Unfortunately, not yet on DVD, or at least, not yet in the Netflix database, nor really in the IMDb database either. Pay attention to a screening in your town, sounds well worth the effort to track down.

“Mafioso” | Salon Arts & Entertainment : Sometimes the resurfacing of a lost movie is more than just a chance to get acquainted with a forgotten gem of filmmaking. Sometimes it feels more like the discovery of a lost world, as if a celluloid Atlantis were rising before our eyes. That's the feeling you get watching Alberto Lattuada's buoyantly melancholy dark comedy “Mafioso,” which was released in 1962 but has been rarely seen in the United States: It's now being rereleased by Rialto Pictures (whose role as excavators of the lost and forgotten seems more and more important in a world of too many throwaway contemporary movies), opening this week in New York and next in Los Angeles, with other cities to follow.

In the United States, Lattuada's name doesn't have the same currency as those of his compatriots Fellini, De Sica and Antonioni. In fact, he gave Fellini his first break as a filmmaker, sharing a directing credit with him on “Variety Lights” (1950). But “Mafioso” makes you want to see more of what Lattuada, who died in 2005, had to offer. Calling “Mafioso” a black comedy feels slightly incorrect: It's too subtle, its tone shifts too deft and prismatic, to be called anything so starkly definitive as “black” -- “charcoal” is more like it. And even though “Mafioso” is terrifically funny in places, it's likely to leave you feeling disquieted and unsettled. It's as if Lattuada had snuck in, while we were busy chuckling at both the broad jokes (involving female facial hair) and the sly ones (about the ridiculousness of macho posturing), and brushed the thing with a quiet glow of despair.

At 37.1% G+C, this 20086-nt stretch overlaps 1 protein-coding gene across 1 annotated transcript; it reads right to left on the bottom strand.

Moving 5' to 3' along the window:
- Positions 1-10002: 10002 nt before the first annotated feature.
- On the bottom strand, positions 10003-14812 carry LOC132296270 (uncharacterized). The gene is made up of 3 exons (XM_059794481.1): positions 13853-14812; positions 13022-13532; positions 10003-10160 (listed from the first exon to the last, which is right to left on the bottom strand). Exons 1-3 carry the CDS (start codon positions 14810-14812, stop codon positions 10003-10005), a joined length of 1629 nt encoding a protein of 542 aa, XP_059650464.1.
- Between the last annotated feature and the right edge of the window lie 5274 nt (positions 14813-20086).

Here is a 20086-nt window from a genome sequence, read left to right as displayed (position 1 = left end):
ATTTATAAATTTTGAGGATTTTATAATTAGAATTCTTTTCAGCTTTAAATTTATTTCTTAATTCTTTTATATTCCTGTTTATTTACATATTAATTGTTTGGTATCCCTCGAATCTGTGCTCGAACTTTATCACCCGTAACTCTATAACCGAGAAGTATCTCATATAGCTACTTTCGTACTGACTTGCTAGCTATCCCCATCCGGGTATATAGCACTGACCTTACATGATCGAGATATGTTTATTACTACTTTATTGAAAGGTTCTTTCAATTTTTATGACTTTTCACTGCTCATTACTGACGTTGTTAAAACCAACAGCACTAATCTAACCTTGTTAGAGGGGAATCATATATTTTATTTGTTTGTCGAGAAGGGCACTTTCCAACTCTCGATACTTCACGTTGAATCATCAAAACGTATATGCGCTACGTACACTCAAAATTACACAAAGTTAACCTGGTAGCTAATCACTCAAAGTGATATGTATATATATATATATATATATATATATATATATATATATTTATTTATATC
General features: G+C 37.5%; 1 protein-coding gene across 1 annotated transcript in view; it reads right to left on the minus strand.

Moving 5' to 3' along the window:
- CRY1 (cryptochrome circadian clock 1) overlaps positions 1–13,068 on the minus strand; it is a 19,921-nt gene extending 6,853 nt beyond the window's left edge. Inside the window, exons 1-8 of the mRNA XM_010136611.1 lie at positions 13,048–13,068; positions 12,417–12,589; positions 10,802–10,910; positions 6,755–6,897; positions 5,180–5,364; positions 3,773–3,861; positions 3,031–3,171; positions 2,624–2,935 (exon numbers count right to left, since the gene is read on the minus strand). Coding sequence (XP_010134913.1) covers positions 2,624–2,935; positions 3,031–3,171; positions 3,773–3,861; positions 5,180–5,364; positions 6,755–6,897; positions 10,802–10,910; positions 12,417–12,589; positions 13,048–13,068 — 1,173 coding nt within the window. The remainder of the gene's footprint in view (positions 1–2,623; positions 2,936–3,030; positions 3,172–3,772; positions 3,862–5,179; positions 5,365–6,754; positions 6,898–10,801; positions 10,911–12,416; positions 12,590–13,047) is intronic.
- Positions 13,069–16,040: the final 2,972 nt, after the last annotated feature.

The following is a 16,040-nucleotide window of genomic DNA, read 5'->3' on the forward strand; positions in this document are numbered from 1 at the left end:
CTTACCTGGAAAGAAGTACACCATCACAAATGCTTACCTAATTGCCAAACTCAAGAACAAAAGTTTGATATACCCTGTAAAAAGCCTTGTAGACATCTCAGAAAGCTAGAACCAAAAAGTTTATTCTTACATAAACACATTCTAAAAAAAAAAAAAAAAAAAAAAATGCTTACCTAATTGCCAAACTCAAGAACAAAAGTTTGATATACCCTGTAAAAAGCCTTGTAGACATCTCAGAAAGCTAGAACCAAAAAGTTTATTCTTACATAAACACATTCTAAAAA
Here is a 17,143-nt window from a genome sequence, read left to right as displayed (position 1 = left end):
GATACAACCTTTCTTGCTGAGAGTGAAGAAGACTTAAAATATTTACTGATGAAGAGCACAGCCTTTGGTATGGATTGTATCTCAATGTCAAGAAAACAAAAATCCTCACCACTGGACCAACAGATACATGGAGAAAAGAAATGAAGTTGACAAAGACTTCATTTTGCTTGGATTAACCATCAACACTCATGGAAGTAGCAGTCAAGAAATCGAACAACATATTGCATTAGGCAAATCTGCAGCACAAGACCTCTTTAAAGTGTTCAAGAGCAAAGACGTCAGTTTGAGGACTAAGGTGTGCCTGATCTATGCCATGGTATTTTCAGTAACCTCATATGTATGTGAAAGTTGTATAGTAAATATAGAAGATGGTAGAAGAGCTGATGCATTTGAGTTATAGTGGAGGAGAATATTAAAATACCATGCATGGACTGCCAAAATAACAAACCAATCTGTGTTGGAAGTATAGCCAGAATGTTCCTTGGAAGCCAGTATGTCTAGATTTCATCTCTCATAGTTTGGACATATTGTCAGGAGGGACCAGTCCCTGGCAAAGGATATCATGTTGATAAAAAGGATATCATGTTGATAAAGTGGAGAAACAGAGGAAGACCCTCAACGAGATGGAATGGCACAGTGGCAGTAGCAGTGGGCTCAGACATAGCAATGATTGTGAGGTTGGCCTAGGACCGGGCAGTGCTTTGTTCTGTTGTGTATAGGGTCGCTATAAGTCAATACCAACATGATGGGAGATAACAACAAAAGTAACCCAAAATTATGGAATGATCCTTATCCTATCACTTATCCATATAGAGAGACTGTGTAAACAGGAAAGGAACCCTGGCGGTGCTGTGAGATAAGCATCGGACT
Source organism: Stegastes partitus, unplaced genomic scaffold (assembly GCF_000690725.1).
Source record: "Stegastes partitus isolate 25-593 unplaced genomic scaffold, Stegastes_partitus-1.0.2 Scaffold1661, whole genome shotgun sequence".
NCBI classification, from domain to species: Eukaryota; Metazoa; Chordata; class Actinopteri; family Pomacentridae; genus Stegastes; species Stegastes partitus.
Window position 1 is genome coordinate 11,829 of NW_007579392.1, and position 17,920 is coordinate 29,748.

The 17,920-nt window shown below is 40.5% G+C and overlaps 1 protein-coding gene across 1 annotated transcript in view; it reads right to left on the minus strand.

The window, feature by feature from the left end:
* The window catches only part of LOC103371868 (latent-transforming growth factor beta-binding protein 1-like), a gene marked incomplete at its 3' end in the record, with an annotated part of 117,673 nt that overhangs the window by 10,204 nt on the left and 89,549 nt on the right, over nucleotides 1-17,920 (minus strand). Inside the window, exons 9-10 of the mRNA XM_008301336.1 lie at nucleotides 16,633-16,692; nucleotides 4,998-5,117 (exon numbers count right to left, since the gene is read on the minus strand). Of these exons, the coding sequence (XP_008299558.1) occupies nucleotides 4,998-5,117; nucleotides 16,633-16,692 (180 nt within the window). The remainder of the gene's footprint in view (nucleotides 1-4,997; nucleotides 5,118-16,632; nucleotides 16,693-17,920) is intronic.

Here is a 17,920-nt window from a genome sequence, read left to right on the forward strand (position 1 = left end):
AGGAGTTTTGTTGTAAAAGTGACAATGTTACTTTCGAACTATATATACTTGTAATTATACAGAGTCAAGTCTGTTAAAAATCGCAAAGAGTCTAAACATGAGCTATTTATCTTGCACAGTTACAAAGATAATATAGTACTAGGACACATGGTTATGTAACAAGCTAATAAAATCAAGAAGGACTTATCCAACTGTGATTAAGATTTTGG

J Hoberman of the Voice writes
Alberto Lattuada's tricky-to-parse Mafioso dates from 1962 but, with its abrupt tonal shifts and disturbing existential premise, this nearly forgotten dark comedy could be the most modern (or at least modernist) movie in town.

Released by Rialto on the heels of its triumphantly rediscovered Army of Shadows, Lattuada's tale of a “modern Sicilian” who returns to his roots is a genre film and character drama that undermines notions of genre and character alike. Mafioso is bracketed by shots of Alberto Sordi's proud and foolish efficiency expert striding through a huge Milan Fiat factory. In between, Sordi—a gifted farceur with matinee idol looks—executes a prolonged psychological pratfall. Once Lattuada pulls the rug from beneath his character, Mafioso careens from comedy of manners (and neo-realist travelogue) to something far more hilariously shocking.

The sort of man who admonishes a worker for laboring too fast and shaves while polishing his shoes and talking non-stop, Sordi plays a wildly successful Southern transplant—complete with a chic Northern wife (Brazilian actress Norma Bengell) and two blond children. His world is momentarily complicated when he learns that his boss is a fellow Sicilian (by way of New Jersey) but modern times really turn feudal once he returns en famille to his home village for a vacation. Wife and kids are swept up in a series of screaming reunions and huge meals. The table goes silent when Bengell lights a post-lunch cigarette but the real culture shock is Sordi's. Always voluble, he becomes borderline hysterical, his “Northern” persona disintegrating as he abruptly bursts into song upon his return.

Mafioso exerts its own sort of time twist, reorienting one's sense of film history. This was seemingly the first Italian movie to portray the modern mafia (Eye of the Needle, also a comedy, was released around the same time) and it's a blueprint for The Godfather in sardonic, compressed, anecdotal form. (Also reversed: This is The Godfather looking out from Sicily rather than back at it.) Given the movie's virtual dictionary of mafia euphemisms, it's hard to believe that Mario Puzo hadn't seen Mafioso while writing his novel; it would be fascinating to know if Martin Scorsese (just 21 and still living at home?) caught the movie when it played 42nd Street during the summer of 1964. Like Mean Streets, Mafioso has characters who talk without ever saying anything and communicate all manner of things by not ever mentioning them.

Technorati Tags: , , ,

About this Entry

This page contains a single entry by swanksalot published on January 19, 2007 1:14 PM.

If Only was the previous entry in this blog.

Corporate Media sucks is the next entry in this blog.

Find recent content on the main index or look in the archives to find all content.


Powered by Movable Type 4.37